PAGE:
Curt Schilling didn't get into the Hall of Fame this time around, but the news was much better for the long-time right-handed pitcher than it was during the last voting cycle. 

Thanks, at least in part, to Schilling tweeting that a shirt suggesting to lynch "the media" was "so much awesome," he lost support from some voters last year. His 52.3 percent figure from 2016 dipped to 45 percent. The news on Wednesday evening was that Schilling had gained back most of that lost support and now sits at 51.2 percent. 

This was Schilling's sixth year on the ballot, so he has four chances left. 

Further, four big names came off the ballot with this Hall of Fame announcement and only Mariano Rivera and Roy Halladay figure to leapfrog Schilling next year. 

Only Edgar Martinez (who only has one chance left) and Mike Mussina appear to be in line in front of Schilling, too, so it seems reasonable to believe that Schilling is going to get into the Hall, likely before his last chance. 

I know that Roger Clemens and Barry Bonds are ahead of Schilling on a percentage basis, but due to their PED ties, I think it's going to be harder for them to make significant gains moving forward. The further away Schilling gets from what he said was a joke back in 2016, the more it's going to become water under the bridge, my gut says. 

Schilling spent 20 years in the majors, going 216-146 with a 3.46 ERA (127 ERA+), 1.14 WHIP and 3,116 strikeouts against only 668 unintentional walks. He led the league in wins twice, complete games four times, innings twice, strikeouts twice, WHIP twice and strikeout-to-walk ratio five times. He finished second in Cy Young voting three times. Among modern pitchers with at least 3,000 innings, Schilling is the all-time leader in the strikeout-to-walk (4.38).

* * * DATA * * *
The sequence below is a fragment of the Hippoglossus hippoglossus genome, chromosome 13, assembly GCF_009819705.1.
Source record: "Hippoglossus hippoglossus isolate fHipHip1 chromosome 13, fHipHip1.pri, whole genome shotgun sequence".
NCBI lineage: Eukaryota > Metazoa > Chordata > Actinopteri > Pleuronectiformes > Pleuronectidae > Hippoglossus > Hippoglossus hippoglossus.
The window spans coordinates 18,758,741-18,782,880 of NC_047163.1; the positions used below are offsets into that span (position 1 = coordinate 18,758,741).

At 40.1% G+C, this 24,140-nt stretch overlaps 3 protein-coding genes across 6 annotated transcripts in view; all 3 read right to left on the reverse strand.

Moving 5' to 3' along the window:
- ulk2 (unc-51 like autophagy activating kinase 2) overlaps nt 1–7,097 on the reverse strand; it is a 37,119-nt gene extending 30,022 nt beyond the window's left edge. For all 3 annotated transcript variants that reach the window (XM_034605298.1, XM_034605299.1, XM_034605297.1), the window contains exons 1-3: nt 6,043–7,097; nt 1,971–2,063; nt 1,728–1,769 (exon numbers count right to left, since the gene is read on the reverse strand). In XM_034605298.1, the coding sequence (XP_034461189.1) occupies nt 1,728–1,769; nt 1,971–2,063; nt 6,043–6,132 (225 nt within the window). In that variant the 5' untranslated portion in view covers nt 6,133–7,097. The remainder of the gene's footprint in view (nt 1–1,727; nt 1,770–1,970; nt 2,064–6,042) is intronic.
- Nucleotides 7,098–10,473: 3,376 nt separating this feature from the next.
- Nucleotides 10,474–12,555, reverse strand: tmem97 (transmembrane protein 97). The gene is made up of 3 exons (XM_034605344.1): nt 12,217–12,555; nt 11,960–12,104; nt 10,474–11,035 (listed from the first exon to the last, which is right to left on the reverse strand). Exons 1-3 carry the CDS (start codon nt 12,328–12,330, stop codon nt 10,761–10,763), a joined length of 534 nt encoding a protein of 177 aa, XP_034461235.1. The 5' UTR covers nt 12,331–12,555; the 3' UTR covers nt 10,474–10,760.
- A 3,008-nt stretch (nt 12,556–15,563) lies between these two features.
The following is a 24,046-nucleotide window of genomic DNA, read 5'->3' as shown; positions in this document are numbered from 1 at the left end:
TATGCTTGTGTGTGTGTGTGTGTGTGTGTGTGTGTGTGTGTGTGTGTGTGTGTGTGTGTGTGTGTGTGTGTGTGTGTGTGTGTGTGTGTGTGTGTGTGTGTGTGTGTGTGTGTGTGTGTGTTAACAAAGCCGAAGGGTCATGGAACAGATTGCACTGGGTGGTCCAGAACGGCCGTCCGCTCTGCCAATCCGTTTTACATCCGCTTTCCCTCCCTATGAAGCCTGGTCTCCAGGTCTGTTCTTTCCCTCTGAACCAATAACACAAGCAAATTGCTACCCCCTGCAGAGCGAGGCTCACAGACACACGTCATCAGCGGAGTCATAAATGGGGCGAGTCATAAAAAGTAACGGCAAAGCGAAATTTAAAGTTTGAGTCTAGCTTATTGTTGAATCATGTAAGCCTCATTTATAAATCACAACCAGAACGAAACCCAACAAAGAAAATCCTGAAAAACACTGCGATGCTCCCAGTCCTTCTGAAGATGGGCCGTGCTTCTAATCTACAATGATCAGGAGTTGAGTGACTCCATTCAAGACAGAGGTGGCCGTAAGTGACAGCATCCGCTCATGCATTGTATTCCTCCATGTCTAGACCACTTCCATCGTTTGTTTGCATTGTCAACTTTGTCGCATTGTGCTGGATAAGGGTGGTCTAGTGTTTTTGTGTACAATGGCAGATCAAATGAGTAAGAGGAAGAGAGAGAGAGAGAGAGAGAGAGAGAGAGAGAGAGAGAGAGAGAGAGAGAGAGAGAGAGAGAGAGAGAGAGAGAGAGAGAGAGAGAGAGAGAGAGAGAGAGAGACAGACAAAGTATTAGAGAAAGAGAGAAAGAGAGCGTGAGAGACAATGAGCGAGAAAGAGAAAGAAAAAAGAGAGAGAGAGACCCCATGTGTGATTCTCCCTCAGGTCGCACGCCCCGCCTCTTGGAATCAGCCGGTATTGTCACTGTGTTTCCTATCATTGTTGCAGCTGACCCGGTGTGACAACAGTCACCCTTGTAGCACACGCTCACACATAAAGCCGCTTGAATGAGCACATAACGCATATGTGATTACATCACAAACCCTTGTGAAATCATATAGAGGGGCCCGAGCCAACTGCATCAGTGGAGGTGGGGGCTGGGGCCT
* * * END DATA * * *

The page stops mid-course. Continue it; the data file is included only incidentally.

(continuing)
I feel like this is Hall-worthy anyway -- and WAR and JAWS show he's above the average Hall of Fame starting pitcher -- but the postseason is where things go to the next level. In 133 1/3 postseason innings, Schilling went 11-2 with a 2.23 ERA, 0.97 WHIP, 120 strikeouts, four complete games and two shutouts. That's half of a regular-season Cy Young campaign. He won three rings, the 1993 NLCS MVP and the 2001 World Series co-MVP. 

The case says he should be in. The more the ballot clears out and Schilling doesn't again suggest lynching journalists, the more support his Hall of Fame case will gain. So long as he doesn't anger a decent percentage of Hall voters again, he likely earns induction in a few years.